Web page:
These are the darkest days. Football is over. I haven’t watched a NBA game from start to finish since I lived in New York when Willis Reed, Clyde Frazier and Bill Bradley led the Knicks to the 1969-1970 championship. As for hockey, I blame my disinterest on growing up in Los Angeles where the only ice I ever saw was in my freezer. But soon the sun will shine again, if not here in Pittsburgh then in Florida and Arizona where spring training will begin in a few days.
As I mulled over the seasonal transition from football to basketball to baseball, I suddenly remembered the man who handled it better than anyone: Gene Conley, the 6’8” giant who excelled on the diamond and the hardwood.
No one else played against Jackie Robinson, Frank Robinson and Oscar Robertson or played with Carl Yastrzemski during the summer, then teamed up Bob Cousy for the winter. Only Conley once had a locker next to Hank Aaron and Bill Russell during the same calendar year.
After playing baseball and basketball for Washington State University, Conley signed his first professional contract with the Boston Braves who called him up in 1952. Later that year, Boston Celtics’ guard Bill Sharman recommended Conley to Red Auerbach. During the 1952-53 NBA season, young Gene lived in the Lenox Hotel, one floor below Coach Auerbach.
The following year, the Braves paid Conley a $5,000 bonus to quit basketball. Conley rewarded the Braves with a 14 game winning season in 1954. During the July 1955 All Star Game, Conley struck out in order Al Kaline, Mickey Vernon and Al Rosen in the top of the 12th, then earned the win when Stan Musial homered in the bottom of the inning. In the second of two 1959 All Star Games, Conley fanned Ted Williams. In between Conley’s All Star appearances, he picked up NBA championship rings as Bill Russell’s backup with the 1958-1959 and 1959-60 Celtics.
But by 1958, Conley’s constant drinking and his inability to get along with Braves’ manager Fred Hanley led to his trade to the Philadelphia Phillies. Conley later referred to the swap “as the largest in baseball history” since 6’7” Frank Sullivan was the other part of the deal.
By 1960, the Phillies had grown tired of Conley’s dual career and offered him $20,000 to stop playing basketball. When the two parties couldn’t come to terms, the Phillies traded Conley to the Red Sox. At that point, Conley became the only man to play for three major professional teams in the same city.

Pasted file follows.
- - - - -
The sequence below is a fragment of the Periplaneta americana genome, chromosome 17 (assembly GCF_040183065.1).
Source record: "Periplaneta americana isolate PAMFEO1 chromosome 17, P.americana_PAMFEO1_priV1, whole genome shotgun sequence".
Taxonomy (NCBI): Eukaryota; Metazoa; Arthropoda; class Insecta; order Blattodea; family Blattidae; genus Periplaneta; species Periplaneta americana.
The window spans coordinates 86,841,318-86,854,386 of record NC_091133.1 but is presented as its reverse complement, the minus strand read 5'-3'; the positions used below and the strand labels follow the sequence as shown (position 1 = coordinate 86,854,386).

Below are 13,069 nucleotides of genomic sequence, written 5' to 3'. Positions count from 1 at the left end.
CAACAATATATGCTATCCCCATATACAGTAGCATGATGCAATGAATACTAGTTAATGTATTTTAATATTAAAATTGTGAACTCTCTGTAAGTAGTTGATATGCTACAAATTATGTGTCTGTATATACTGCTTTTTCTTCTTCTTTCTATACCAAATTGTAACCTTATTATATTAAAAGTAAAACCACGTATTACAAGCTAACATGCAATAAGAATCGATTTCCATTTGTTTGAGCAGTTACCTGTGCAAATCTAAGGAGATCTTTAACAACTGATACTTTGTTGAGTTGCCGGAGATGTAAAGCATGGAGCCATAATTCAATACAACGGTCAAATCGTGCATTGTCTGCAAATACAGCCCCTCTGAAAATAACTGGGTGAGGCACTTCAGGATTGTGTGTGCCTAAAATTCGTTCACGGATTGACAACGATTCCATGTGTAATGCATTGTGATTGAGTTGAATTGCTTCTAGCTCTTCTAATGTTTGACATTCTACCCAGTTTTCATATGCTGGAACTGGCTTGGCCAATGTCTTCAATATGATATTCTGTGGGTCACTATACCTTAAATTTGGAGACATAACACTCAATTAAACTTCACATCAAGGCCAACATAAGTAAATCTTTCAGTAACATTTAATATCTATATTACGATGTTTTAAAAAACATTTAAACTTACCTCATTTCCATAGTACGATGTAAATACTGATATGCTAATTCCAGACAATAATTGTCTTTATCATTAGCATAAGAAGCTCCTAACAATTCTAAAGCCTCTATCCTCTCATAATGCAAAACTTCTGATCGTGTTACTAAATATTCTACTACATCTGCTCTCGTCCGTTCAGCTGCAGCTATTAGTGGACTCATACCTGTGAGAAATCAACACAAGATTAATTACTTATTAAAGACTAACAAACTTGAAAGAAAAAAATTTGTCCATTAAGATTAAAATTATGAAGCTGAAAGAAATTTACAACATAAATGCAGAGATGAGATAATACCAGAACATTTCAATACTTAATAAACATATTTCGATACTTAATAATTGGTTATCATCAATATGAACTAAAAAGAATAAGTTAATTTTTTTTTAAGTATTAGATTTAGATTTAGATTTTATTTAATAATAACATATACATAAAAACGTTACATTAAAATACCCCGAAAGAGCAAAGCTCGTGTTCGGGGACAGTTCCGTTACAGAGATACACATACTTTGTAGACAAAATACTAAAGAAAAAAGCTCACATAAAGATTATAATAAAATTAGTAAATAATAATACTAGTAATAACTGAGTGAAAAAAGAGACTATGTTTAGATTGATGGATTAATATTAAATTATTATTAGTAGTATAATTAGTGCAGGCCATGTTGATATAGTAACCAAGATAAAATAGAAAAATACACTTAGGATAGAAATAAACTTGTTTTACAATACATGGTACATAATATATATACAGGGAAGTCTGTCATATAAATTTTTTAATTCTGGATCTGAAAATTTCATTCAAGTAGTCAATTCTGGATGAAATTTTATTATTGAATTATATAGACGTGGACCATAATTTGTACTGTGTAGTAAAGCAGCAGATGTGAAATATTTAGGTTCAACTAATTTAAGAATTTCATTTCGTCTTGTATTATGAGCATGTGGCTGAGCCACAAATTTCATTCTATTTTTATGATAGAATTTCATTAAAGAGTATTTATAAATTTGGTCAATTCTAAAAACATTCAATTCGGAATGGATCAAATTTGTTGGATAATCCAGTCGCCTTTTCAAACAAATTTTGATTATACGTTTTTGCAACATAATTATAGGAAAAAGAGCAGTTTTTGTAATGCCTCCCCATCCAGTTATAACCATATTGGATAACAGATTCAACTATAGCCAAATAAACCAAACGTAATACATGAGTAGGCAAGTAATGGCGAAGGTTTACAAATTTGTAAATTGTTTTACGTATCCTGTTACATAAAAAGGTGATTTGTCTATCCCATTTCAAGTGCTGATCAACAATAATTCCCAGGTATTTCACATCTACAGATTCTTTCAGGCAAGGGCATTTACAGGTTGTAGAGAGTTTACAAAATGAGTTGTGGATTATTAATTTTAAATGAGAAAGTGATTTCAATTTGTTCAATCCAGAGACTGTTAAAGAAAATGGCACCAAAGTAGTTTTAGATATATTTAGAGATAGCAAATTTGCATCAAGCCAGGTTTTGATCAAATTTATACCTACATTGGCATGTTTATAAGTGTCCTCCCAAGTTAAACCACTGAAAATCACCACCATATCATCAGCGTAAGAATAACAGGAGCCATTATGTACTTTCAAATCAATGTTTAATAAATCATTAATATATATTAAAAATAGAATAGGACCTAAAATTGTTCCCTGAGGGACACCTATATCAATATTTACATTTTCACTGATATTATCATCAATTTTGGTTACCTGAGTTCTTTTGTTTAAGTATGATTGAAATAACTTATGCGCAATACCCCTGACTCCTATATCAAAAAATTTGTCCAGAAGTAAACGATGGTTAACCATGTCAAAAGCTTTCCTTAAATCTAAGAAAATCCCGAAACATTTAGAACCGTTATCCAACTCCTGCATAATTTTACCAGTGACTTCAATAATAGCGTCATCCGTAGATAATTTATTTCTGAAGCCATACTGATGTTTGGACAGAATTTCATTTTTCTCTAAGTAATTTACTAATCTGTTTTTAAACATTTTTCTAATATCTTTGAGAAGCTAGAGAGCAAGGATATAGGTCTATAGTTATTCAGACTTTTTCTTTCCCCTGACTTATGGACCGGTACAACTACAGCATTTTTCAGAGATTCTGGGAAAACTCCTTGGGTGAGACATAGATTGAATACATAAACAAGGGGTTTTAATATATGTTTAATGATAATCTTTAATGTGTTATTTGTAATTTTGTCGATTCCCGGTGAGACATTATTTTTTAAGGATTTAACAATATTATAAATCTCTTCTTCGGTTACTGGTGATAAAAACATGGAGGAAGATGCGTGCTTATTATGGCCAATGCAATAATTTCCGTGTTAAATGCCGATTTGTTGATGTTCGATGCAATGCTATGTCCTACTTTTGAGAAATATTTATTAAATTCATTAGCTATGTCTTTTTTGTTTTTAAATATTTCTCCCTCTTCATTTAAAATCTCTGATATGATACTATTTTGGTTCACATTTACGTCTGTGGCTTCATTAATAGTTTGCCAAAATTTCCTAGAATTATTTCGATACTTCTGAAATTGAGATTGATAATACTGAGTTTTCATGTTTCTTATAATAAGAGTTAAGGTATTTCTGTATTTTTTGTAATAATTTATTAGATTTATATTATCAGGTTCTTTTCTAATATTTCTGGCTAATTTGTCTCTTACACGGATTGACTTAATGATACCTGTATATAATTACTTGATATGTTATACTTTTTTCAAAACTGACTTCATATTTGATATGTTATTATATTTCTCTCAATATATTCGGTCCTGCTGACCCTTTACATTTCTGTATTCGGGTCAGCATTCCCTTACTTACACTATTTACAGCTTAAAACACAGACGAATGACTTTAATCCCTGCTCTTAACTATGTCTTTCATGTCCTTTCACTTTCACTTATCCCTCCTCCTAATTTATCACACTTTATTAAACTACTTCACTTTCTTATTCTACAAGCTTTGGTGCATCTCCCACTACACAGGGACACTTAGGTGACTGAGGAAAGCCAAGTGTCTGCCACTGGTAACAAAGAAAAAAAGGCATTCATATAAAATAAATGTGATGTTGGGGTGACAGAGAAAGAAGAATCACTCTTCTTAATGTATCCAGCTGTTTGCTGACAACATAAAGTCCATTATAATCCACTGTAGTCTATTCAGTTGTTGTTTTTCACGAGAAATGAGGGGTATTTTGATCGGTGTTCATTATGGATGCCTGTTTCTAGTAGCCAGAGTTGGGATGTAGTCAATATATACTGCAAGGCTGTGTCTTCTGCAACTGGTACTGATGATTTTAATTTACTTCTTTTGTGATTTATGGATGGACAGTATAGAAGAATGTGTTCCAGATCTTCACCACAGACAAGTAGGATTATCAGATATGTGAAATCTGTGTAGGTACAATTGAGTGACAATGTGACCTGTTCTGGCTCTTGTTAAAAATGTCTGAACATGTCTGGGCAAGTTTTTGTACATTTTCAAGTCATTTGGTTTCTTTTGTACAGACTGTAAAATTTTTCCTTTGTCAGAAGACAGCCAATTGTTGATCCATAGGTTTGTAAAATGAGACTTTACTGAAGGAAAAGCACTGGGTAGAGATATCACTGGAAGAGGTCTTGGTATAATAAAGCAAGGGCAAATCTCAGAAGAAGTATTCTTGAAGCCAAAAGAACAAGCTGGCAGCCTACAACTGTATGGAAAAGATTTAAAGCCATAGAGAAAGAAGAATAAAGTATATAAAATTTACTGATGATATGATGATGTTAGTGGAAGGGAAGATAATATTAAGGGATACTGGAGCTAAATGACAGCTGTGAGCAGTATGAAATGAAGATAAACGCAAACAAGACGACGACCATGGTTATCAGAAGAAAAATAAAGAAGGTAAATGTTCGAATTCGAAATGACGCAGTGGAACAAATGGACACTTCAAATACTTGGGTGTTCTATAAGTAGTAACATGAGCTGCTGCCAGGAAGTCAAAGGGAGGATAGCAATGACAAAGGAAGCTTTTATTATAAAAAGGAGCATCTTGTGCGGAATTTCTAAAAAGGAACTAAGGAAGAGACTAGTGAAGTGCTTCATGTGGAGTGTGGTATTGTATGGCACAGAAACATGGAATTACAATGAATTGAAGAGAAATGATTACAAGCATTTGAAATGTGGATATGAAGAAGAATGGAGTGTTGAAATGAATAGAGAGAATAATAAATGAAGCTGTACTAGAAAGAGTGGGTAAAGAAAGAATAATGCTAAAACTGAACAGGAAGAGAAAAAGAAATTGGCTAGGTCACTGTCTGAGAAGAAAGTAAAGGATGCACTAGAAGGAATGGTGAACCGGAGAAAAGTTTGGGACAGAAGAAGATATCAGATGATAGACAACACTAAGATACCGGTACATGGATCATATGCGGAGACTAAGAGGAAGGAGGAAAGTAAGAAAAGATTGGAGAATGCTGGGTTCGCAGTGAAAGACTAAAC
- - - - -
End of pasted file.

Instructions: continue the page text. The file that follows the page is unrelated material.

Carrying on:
In 1962, Conley recorded career highs in wins and innings, 15 and 242. But it was also the year of infamous Conley-Pumpsie Green incident. After a 13-3 shellacking on July 26 in Yankee Stadium when he gave up eight third inning runs, Conley began drinking heavily which started him down the road on the adventure for which he is most famous.
En route back to Boston, the team bus got stuck in traffic. Conley and Green got off the bus allegedly to find a restroom but really to find a bar. When the two players returned the bus was gone. Left to their own devices, the pair resumed drinking before Green came to his senses and left Gene to return to Boston. Conley, however, continued his binge for several days and eventually in a condition described by those on the scene at the airport as “extremely inebriated” bought a ticket to Israel. Because he had no passport, the airline refused to let him board.
By 1964, Conley was out of baseball and basketball; in 1966, he took his last drink. Now 81, Conley now lives with his wife of more than 60 years in New Hampshire.
Many consider Conley one of the greatest athletes in sports’ history. In all, Conley played 11 seasons in the Major Leagues, three of them with the Boston Red Sox (1961-63), one with the Boston Braves (1952), five with the Milwaukee Braves (1954-58) and two with the Philadelphia Phillies (1959).
Conley also played six NBA seasons, four of them with the Celtics (1953, 1959-61) and two more with the New York Knicks (1963-64).
Conley’s wife Katheryn detailed more wild stories in her husband’s biography of her husband published in 2004, One of a Kind.
Apparently, life with Gene was no picnic and was bearable only because of his long road trips which, because Conley played two sports, lasted parts of ten months each year.